In vivo chorioallantoic membrane (CAM) angiogenic assay
Fertilized White Leghorn chicken eggs were incubated at 37°C at constant humidity. On day 3 of incubation a square window was opened in the egg shell after removal of 2–3 ml of albumen so as to detach the developing CAM from the shell. The window was sealed with a glass and the eggs were returned to the incubator. Gelatin sponges (Gelfoam, Upjohn Company, Kalamazoo, U.S.A.) were cut to a size of 1 mm3 and placed on top of the growing CAM at day 8 incubation under sterile conditions according to Ribatti et al. . The sponges were then adsorbed with 2 μl of cell suspension of tumor cells or tumor cells incubated with siNDUFA4L2. The angiogenic response was evaluated on day 12 of incubation after the implants by means of a stereomicroscope connected to an image analyzer system (Olympus Italia, Italy). Blood vessels entering the sponges within the focal plane of the CAM were counted by two observers in double blind fashion at a magnification of 50x. Means ± standard deviation (SD) were evaluated and the statistical significance of the differences between counts was determined by Student’s t-test for unpaired data.
Quantification of mitochondrial DNA content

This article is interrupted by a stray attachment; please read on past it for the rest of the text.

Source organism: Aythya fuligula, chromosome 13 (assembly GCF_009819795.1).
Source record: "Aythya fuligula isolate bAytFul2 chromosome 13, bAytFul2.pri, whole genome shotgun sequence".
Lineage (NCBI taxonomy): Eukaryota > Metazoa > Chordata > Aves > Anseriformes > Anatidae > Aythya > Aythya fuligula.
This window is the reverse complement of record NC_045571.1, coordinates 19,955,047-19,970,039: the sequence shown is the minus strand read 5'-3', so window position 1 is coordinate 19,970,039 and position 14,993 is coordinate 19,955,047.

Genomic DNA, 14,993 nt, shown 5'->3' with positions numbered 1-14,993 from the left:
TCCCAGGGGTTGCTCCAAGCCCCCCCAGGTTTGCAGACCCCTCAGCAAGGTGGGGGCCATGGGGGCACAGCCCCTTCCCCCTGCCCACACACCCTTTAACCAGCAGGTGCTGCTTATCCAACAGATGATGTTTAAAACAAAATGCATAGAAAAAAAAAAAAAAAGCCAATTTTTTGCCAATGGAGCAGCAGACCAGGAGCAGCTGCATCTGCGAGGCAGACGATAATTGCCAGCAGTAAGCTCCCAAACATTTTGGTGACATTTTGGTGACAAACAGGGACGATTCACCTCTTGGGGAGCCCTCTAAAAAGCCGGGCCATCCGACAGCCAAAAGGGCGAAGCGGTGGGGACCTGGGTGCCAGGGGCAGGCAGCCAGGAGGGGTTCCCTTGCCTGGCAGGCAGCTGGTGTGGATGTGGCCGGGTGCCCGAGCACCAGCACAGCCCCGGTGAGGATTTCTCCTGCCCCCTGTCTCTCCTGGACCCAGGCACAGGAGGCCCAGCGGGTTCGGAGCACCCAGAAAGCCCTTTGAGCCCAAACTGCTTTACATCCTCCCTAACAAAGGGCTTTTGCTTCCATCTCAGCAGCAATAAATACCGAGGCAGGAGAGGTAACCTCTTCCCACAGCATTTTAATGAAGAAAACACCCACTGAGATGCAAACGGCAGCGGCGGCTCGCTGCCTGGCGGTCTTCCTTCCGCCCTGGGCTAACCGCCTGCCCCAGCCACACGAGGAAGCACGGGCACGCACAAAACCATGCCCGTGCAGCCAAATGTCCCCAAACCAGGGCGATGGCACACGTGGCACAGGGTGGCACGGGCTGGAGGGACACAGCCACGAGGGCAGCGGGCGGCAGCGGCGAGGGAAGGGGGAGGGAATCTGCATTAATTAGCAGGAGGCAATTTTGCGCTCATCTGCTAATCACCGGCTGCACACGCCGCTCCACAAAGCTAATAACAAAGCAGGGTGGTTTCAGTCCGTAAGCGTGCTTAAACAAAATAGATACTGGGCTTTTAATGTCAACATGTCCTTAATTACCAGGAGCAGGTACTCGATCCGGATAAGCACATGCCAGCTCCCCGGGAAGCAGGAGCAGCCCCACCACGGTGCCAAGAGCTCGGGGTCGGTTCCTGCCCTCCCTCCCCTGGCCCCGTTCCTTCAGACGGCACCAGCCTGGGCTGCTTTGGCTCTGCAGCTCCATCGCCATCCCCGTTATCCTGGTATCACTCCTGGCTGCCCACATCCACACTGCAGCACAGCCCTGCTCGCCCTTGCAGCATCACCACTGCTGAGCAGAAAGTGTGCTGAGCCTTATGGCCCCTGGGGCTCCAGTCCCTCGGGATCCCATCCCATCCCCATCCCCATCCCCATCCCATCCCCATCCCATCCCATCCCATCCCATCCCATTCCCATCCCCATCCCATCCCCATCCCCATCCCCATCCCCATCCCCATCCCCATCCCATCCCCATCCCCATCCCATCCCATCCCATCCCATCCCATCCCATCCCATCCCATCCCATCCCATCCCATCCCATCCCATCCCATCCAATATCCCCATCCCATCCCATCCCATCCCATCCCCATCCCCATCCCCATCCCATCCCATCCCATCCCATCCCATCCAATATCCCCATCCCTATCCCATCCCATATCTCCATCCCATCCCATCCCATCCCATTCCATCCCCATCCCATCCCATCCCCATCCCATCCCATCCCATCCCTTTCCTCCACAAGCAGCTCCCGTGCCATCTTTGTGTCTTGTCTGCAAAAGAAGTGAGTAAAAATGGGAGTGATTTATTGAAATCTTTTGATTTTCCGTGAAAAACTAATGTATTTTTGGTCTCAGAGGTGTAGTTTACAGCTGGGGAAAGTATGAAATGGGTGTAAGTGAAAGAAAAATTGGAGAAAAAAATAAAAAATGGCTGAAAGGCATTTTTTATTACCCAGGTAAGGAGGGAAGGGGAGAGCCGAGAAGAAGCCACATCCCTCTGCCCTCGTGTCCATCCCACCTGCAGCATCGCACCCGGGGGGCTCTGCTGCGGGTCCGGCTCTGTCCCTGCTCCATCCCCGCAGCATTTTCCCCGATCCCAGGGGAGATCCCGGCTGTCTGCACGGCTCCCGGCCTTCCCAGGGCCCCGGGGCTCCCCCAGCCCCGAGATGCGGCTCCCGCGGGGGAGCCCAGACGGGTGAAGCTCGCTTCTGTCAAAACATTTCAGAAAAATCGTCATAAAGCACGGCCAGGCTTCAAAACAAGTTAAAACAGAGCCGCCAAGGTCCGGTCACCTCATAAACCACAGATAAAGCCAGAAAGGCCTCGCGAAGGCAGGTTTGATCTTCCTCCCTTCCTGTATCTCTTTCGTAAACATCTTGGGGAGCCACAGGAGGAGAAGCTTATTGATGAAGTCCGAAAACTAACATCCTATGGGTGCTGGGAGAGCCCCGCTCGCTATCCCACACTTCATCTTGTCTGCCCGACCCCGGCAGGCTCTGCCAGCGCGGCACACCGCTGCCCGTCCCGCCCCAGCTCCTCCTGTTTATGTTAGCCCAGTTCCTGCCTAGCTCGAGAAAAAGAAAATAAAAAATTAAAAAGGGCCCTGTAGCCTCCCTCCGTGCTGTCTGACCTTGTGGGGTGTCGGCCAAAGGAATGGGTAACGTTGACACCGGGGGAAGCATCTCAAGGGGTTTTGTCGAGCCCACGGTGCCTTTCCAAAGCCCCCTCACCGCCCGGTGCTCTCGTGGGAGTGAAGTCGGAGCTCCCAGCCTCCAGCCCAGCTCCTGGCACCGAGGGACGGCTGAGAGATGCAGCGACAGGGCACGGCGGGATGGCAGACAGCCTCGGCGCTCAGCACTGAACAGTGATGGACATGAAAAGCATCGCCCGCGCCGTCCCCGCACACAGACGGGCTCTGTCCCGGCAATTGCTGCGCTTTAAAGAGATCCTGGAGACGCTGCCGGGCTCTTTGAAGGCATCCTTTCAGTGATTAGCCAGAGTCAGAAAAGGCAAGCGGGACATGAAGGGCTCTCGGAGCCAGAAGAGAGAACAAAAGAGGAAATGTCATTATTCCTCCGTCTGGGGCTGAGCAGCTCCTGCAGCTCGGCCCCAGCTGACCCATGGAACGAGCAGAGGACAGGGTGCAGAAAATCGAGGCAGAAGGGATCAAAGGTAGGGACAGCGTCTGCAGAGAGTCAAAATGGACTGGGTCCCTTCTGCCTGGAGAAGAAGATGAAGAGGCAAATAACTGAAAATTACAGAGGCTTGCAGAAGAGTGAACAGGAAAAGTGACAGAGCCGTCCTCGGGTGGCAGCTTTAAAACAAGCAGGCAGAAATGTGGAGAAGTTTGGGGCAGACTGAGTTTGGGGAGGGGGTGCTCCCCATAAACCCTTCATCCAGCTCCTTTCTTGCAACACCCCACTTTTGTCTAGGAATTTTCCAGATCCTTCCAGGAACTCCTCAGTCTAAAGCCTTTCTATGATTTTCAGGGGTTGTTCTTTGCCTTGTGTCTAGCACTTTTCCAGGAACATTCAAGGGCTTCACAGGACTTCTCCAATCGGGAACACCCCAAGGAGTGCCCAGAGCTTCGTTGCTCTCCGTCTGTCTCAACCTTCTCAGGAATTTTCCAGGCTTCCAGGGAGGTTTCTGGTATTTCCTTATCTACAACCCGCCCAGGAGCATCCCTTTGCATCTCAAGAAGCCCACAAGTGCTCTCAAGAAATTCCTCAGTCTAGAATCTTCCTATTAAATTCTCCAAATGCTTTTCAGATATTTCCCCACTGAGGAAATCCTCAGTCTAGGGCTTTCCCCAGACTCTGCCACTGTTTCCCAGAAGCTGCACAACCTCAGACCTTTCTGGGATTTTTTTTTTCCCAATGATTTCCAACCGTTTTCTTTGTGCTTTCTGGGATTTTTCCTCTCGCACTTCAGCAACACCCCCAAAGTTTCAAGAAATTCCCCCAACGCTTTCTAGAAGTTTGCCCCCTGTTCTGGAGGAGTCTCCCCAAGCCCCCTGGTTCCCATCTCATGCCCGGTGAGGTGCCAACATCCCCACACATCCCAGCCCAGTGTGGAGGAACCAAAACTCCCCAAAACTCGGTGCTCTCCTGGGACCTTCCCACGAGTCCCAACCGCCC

Mitochondrial DNA was isolated from normal, ccRCC and siNDUFA4L2 tumor cells using the Mitochondrial DNA Isolation Kit (Abcam, Cambridge, UK) according to the manufacturer’s instructions. Mitochondrial DNA content was measured using real-time quantitative PCR (qPCR) as previously described. In brief, the relative quantification of mitochondrial DNA content for each sample was determined using a set of mitochondrial specific primers: mt-Mito: forward 5’- CACTTTCCACACAGACATCA - 3’ , reverse 5’- TGGTTAGGCTGGTGTTAGGG – 3’ ; and set of nuclear- specific primers: B2M forward 5’- TGTTCCTGCTGGGTAGCTCT-3’ and reverse 5’- CCTCCATGATGCTGCTTACA-3’ . qPCR was performed with a MiniOpticon real-time PCR detection system (BIO-RAD Laboratories). In the PCR reactions, the following protocol was used: polymerase activation at 95°C for 3 minutes, followed by 45 cycles at 95°C for 10 seconds, 60°C for 30 seconds. Melting curves were generated through 60 additional cycles (65°C for 5 seconds with an increment of 0.5°C/cycle). Each experimental condition was performed in triplicate. The relative mitochondrial DNA content was calculated using the 2-∆∆Ct method.